Obama sidesteps NDAA detainee provision
President Barack Obama on February 28 issued guidelines for situations in which the FBI, instead of the military, can retain custody of an al-Qaeda-linked terrorism suspect who is not a U.S. citizen (AP, AFP, WSJ, CNN, NYT). The new guidelines effectively nullify the detainee provisions in the 2011 National Defense Authorization Act that mandated military custody for any terrorism suspect believed to have ties to al-Qaeda, in a move that angered many of the Republicans who supported the provisions.
A Pakistani-born former resident of Baltimore and current Guantánamo Bay detainee, Majid Khan, pleaded guilty on Wednesday to being a courier for al-Qaeda and training to carry out suicide attacks, becoming the first high-value detainee to accept a plea deal, which guarantees Khan a lighter sentence in exchange for his testimony against other terrorist suspects (AP, BBC, NYT, ET, AJE, CNN, Reuters, Post, Miami Herald). The Post's Peter Finn examined on March 1 the impact this plea deal could have on the debate over using military commissions to prosecute terrorist suspects versus using civilian courts (Post).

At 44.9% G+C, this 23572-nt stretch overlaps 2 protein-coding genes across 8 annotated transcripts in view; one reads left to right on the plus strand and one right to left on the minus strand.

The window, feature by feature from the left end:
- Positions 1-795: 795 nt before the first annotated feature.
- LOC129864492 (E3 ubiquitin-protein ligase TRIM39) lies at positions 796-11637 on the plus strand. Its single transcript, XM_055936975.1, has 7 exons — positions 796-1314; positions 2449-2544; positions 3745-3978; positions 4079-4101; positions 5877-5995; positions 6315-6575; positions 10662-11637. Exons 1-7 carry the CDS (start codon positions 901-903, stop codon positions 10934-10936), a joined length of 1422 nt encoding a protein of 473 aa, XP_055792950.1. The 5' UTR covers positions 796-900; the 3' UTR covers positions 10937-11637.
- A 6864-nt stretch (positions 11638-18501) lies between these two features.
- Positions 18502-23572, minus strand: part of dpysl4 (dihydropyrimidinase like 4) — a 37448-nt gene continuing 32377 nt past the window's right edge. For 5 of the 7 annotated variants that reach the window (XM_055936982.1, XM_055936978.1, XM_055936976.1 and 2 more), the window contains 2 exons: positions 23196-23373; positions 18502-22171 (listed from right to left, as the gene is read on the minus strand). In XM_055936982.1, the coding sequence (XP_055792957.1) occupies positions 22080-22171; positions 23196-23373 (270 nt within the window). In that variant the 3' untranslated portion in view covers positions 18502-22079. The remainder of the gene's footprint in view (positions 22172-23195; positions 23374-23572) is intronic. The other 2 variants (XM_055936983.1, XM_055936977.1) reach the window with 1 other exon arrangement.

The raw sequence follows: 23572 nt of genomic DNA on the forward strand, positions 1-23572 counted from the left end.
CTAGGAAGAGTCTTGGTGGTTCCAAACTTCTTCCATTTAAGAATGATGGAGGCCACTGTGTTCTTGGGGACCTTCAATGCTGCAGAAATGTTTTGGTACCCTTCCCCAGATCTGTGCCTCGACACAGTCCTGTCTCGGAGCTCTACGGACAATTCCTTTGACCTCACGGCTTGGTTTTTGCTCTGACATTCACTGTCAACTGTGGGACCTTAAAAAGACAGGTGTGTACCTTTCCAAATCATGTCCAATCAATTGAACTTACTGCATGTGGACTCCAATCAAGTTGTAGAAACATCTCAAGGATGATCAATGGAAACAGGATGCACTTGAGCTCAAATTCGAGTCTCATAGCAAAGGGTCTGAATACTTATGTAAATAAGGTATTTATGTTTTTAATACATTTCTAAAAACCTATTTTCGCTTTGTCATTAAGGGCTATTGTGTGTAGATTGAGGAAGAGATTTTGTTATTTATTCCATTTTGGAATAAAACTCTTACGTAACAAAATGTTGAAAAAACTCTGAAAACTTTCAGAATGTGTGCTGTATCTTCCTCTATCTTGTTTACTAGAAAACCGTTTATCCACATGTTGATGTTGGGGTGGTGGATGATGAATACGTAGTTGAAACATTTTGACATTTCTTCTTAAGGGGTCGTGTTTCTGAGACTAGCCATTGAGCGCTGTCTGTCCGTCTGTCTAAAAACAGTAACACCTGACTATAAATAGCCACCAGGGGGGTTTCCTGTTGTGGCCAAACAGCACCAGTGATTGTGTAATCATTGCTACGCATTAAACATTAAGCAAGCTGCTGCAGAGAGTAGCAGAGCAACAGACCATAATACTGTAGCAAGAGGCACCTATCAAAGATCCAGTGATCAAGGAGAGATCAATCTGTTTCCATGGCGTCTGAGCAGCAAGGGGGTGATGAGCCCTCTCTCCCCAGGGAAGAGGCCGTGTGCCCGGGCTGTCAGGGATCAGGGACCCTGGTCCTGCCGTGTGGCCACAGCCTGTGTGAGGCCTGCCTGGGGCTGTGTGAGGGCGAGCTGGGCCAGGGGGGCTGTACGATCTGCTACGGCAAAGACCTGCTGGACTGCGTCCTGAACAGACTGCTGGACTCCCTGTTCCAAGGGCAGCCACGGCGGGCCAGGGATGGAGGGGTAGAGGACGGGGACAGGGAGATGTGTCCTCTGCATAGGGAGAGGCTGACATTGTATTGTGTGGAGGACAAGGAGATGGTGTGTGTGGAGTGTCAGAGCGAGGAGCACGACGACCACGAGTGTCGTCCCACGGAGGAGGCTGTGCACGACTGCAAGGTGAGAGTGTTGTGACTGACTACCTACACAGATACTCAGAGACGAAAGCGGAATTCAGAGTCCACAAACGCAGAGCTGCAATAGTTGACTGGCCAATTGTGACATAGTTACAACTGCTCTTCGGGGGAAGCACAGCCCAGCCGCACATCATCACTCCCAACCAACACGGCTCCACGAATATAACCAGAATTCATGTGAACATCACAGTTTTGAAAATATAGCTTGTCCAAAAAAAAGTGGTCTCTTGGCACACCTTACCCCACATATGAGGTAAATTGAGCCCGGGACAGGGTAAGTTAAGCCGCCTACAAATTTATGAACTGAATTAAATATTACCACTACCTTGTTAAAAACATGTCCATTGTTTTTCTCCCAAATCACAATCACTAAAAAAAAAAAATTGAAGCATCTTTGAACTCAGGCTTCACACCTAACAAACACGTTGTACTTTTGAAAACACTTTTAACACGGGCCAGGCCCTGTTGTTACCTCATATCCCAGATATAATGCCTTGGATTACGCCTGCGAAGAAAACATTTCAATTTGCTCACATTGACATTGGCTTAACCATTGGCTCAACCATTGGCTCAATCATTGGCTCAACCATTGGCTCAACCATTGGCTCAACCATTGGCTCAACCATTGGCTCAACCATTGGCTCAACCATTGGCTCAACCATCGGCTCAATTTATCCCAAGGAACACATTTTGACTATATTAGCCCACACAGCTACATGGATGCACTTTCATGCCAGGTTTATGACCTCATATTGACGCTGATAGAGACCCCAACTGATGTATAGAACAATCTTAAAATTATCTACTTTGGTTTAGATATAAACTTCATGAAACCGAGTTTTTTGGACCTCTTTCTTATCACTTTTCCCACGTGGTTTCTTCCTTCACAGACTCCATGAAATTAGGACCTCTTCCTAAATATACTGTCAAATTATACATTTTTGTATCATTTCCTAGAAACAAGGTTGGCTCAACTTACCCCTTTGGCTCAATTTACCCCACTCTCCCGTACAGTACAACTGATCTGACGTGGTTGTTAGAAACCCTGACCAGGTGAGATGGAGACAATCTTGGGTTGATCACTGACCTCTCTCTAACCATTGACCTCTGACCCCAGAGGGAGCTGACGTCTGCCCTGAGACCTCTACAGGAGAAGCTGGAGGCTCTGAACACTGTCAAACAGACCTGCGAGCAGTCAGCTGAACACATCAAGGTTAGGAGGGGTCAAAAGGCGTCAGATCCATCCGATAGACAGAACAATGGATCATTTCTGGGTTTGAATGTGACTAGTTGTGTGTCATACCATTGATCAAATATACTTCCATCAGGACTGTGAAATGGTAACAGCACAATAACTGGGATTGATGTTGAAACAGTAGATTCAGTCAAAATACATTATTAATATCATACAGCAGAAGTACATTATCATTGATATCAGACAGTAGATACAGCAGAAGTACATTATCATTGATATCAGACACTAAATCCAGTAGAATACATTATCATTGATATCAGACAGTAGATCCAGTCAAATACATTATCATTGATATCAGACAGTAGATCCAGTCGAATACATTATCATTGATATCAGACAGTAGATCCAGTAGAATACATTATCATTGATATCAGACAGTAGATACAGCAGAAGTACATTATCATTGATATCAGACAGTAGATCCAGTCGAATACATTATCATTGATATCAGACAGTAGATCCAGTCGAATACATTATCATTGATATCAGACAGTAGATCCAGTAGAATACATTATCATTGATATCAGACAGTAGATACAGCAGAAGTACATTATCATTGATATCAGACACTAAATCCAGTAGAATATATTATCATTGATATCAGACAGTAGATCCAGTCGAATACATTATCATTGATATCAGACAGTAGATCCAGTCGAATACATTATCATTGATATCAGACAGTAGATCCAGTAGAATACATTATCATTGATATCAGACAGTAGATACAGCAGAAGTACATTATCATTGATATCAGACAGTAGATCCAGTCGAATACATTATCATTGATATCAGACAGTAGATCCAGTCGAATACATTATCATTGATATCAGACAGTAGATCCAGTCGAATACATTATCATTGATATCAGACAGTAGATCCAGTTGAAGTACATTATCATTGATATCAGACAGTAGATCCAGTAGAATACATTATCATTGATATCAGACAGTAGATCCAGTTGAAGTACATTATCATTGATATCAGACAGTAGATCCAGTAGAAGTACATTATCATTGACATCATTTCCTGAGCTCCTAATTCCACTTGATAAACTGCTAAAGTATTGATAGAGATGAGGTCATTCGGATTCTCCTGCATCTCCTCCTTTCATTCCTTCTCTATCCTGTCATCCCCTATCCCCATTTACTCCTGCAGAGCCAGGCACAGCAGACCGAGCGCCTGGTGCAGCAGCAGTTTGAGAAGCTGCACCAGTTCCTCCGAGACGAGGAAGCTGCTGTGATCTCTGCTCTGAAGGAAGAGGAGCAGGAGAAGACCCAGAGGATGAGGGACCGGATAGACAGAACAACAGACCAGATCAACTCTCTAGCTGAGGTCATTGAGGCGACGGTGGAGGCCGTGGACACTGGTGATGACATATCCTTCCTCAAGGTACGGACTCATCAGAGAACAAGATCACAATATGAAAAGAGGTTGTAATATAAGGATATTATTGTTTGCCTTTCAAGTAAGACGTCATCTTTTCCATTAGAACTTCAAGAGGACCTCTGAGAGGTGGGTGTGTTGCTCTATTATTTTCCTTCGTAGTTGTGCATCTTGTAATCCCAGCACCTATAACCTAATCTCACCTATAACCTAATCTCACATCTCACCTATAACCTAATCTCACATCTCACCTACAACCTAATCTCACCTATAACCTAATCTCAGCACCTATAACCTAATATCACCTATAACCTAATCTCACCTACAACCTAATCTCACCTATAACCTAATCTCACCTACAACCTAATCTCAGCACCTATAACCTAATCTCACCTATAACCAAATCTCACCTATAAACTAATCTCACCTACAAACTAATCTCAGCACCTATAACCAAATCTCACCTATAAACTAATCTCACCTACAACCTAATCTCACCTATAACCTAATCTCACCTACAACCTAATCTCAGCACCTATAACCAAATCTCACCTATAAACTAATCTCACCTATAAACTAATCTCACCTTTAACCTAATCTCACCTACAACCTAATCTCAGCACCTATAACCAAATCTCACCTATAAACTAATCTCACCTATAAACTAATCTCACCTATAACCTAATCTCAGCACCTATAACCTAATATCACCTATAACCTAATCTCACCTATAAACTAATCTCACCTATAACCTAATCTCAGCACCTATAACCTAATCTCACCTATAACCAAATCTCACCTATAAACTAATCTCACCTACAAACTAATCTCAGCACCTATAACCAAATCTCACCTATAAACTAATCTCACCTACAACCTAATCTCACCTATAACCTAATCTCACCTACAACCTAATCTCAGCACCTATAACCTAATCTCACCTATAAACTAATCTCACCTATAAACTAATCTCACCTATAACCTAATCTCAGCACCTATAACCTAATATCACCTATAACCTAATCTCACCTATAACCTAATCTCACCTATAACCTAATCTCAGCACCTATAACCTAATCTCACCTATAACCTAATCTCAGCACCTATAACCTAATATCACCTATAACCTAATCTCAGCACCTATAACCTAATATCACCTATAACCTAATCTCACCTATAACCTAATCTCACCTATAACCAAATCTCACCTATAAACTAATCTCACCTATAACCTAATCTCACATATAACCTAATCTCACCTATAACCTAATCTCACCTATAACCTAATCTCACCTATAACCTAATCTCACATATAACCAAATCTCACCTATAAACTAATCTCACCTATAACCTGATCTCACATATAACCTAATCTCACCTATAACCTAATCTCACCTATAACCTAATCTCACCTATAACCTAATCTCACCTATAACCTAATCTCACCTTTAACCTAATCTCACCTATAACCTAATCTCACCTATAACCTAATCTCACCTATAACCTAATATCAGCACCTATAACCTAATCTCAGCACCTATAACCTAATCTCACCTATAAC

Guantánamo commander Rear Adm. David Woods said on March 1 that a copy of the English-language jihadist magazine Inspire previously reported to have been found in the detention camp never actually made it into the hands of any detainees (Miami Herald). His statement came as a bit of a surprise because in January a military prosecutor used the presence of the magazine in the camp as justification for Woods' controversial policy of inspecting mail sent to the detainees from their attorneys.
Cairo airport authorities mistake man for al-Qaeda leader
Authorities at the Cairo International Airport on February 29 arrested a man who arrived from Pakistan by the name Mohammad Ibrahim Makkawi, the same name listed as an alias of al-Qaeda leader Saif al-Adel (AP, Post, CNN). Egyptian authorities later clarified that Makkawi was not Saif al-Adel, but was wanted for questioning in Egypt over his involvement with an Egyptian jihadist group that fought against the regime of former president Hosni Mubarak in the early nineties.
Indian police on February 29 arrested two men accused of planning to bomb public places in the capital city of New Delhi, and alleged to belong to a local terrorist cell sponsored by the Pakistan-based militant group Lashkar-e-Taiba (AP, BBC, Hindustan Times, Dawn). Both suspects were identified as Indian nationals, and were carrying explosives and coded messages when they were seized.
Authorities in Nairobi are hunting for a woman suspected of planning a terrorist attack against civilians in Mombasa last December, who has used three different identities, including that of Samantha Lewthwaite, the widow of one of the 7/7 London Underground suicide bombers Germaine Lindsey (Guardian, Independent, Tel, AP). A senior police officer in Nairobi said the woman is "not a small fish," and plays a significant role in an al-Shabaab-linked terrorist cell in Kenya.
Jose Pimentel indicted in state court